Health Summit 2010

Sen. Mitch McConnell suggests the President starts over on reform at White House health summit

CQ Transcriptions
Thursday, February 25, 2010; 5:49 PM

MCCONNELL: Mr. President?


MCCONNELL: All of my members have had a chance to speak at least once, several of them a number of times. John Kyl reminds me that HSAs, for example, are not exactly for rich people, that the median income of a user of an HSA is $69,000 a year.

All of us are representatives of the American people, but I have a feeling we haven't been listening to them very carefully. Congressman Roskam mentioned what the people in his district think, and I expect all of you are experts on what the people in your districts think. But we know from the polling that's been done in this country how the American people feel about this 2,700-page bill. We know how they feel about it.

This is not a close call. If you average all of the polls in America, we know that the American people oppose this proposal by an average of 55 to 37 percent. They have also been asked, and we keep reading in the newspaper that where we're headed next is to the reconciliation approach. Gallup also asked that question, and explained to the American people what it meant so they understood what this word that we use around Washington actually means. And in the Gallup poll, the American people were opposed to using that 52 to 39.

So this has been a fabulous discussion, Mr. President. We have a lot of experts around the room, but I think it's really important, since we represent the American people, that we not ignore their view on this. They have paid attention to this issue like no other issue since I have been in the United States Senate. Health care is a uniquely personal issue. Obviously, you get more interested in the subject the older you get, but every American cares deeply about the quality of their health care and access to health care and costs of health care.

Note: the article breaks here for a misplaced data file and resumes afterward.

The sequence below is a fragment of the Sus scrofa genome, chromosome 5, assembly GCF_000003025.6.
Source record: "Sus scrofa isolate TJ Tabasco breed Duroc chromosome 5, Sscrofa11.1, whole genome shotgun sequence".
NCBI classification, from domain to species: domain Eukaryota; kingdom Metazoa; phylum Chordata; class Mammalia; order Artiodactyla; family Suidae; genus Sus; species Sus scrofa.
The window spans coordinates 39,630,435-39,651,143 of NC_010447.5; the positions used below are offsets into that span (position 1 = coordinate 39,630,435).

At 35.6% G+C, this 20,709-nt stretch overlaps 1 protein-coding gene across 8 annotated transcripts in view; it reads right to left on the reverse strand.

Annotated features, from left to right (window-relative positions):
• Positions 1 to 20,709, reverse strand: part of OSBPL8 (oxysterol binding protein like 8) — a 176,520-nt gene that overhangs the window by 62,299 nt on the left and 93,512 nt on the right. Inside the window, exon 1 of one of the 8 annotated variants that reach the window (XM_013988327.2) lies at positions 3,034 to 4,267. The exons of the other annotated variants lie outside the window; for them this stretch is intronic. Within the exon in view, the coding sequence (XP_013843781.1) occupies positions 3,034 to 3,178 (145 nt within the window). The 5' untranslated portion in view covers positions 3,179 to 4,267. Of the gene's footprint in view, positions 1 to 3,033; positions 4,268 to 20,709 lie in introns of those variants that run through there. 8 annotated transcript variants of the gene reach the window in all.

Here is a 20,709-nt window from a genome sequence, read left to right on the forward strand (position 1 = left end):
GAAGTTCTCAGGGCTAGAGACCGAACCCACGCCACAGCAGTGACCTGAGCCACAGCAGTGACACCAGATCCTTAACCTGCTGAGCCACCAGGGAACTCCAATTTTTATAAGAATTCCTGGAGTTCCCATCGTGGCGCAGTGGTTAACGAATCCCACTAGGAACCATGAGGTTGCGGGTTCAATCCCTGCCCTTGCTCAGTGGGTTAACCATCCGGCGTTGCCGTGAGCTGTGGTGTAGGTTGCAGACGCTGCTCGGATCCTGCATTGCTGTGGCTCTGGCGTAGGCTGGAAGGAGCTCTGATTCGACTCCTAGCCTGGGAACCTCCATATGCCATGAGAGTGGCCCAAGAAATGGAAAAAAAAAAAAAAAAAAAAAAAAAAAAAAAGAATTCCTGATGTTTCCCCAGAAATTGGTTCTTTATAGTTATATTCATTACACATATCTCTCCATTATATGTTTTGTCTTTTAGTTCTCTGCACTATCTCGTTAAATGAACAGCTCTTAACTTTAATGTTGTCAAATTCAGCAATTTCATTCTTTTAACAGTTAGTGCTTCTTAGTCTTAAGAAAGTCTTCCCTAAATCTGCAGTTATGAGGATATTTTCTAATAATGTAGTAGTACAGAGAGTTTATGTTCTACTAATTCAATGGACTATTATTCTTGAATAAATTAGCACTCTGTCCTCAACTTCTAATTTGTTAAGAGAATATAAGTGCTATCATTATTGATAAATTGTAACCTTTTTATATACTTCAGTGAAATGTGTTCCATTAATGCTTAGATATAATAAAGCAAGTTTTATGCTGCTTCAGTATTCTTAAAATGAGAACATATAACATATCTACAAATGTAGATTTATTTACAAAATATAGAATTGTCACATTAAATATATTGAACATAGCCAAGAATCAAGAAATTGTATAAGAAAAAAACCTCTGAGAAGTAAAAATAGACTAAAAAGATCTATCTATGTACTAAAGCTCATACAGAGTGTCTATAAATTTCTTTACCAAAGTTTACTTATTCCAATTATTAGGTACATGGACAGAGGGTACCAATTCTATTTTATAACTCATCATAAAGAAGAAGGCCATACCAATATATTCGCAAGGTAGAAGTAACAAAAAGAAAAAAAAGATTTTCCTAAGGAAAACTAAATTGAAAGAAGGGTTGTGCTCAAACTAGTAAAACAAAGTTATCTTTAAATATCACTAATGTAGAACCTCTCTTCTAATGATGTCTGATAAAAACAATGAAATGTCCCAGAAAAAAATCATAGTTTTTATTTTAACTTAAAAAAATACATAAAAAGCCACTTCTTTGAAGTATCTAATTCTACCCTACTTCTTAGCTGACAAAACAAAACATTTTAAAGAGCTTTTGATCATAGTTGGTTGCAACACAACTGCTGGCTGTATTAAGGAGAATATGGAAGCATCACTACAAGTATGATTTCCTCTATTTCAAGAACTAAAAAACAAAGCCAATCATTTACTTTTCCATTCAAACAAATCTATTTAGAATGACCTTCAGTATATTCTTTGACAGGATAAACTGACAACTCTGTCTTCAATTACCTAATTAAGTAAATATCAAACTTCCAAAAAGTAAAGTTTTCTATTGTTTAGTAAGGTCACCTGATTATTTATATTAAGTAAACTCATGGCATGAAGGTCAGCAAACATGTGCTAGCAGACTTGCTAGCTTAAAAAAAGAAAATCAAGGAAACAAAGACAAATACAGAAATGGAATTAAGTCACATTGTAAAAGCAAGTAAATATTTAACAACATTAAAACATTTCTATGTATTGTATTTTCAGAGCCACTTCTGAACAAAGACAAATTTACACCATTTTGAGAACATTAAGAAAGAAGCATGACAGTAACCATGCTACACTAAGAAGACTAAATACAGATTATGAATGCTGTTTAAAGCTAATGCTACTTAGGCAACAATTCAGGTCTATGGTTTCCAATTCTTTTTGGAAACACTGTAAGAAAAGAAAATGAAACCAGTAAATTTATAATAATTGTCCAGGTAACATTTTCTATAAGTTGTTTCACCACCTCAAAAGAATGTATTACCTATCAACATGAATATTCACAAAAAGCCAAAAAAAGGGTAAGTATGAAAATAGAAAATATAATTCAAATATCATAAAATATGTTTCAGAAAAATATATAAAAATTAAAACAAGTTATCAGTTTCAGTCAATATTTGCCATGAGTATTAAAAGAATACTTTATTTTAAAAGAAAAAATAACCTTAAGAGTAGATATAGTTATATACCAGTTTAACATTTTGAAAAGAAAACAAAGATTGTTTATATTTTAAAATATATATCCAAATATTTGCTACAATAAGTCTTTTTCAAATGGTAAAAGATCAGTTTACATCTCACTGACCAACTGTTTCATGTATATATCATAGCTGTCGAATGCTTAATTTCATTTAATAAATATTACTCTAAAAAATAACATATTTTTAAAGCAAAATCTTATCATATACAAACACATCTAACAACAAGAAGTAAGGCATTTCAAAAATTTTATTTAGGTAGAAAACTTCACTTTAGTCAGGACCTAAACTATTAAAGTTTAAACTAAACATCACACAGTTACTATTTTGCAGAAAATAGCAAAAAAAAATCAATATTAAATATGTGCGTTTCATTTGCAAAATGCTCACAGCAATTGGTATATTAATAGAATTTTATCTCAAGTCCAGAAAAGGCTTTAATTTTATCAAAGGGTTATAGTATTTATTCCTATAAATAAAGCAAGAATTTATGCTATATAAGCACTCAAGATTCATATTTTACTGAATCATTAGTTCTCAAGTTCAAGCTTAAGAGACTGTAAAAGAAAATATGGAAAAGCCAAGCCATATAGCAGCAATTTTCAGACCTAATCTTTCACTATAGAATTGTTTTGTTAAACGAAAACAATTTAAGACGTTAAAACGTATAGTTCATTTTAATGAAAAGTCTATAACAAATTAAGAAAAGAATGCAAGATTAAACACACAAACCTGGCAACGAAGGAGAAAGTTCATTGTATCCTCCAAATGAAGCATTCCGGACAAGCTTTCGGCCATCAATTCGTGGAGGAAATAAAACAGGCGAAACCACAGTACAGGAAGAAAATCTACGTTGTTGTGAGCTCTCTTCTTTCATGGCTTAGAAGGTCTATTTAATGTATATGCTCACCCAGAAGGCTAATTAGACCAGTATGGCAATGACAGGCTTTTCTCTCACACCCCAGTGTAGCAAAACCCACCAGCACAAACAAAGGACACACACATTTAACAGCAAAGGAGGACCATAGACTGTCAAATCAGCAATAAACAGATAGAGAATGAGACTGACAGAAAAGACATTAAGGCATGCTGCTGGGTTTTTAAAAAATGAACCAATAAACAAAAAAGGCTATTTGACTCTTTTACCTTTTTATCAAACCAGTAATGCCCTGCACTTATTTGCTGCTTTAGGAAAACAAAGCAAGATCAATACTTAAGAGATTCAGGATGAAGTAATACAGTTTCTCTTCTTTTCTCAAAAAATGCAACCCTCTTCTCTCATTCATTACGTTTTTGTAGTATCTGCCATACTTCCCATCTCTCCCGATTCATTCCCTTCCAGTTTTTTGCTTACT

They have followed this debate like no other, and they have rendered a judgment about what we have attempted to do so far. The solution to that is to put that on the shelf and to start over with a blank piece of paper and go step by step to see what we can agree on to improve the American health care system which is already, as all of us agree, the finest in the world.

OBAMA: I'm just going to make this remark and then I'm going to call on Patty Murray. I'm going to save the two lions of the House here for the end, because there's been a lot of comments from every Republican about the polls and what they're hearing from their constituents. And as I said, I hear from constituents in every one of your districts and every one of your states.

And what's interesting is actually when you poll people about the individual elements in each of these bills, they're all for them. So you ask them, "Do you want to prohibit preexisting conditions?" "Yes, I am for that." "Do you want to make sure that everybody can get basic coverage that's affordable?" "Yes, I'm for that." "Do you want to make sure that insurance companies can't take advantage of you and that you've got the ability, as Ron said, to fire an insurance that's not doing a good job and hire one that is, but also that you've got some basic consumer protections?" "Yes, we like that."

So polls I think are important in taking a temperature of the public. If you polled people and asked them, "Is the system working right now and should we move forward with health reform," they'd also say yes to that.

And my hope had been and continues to be, based on this conversation, there might be enough areas of overlap that we could realistically think about moving forward without -- without a situation in which everybody just goes to their respective corners and this ends up being a political fight, because this is something that really has to be solved.

We've got three people who have not had an opportunity to speak today. If you don't mind, I will -- would like to, in the interest of time, just go ahead and let each of them speak. If there's an intervention that somebody on the Republican side wants to make, then I will recognize them.

Then I will allow anybody of your choice, Mitch, to wrap things up. I think Speaker Pelosi may want to say just a quick summary of what she's thinking, and then I will talk a little bit about next steps. And if everybody could keep their remarks relatively brief, that would be very helpful.

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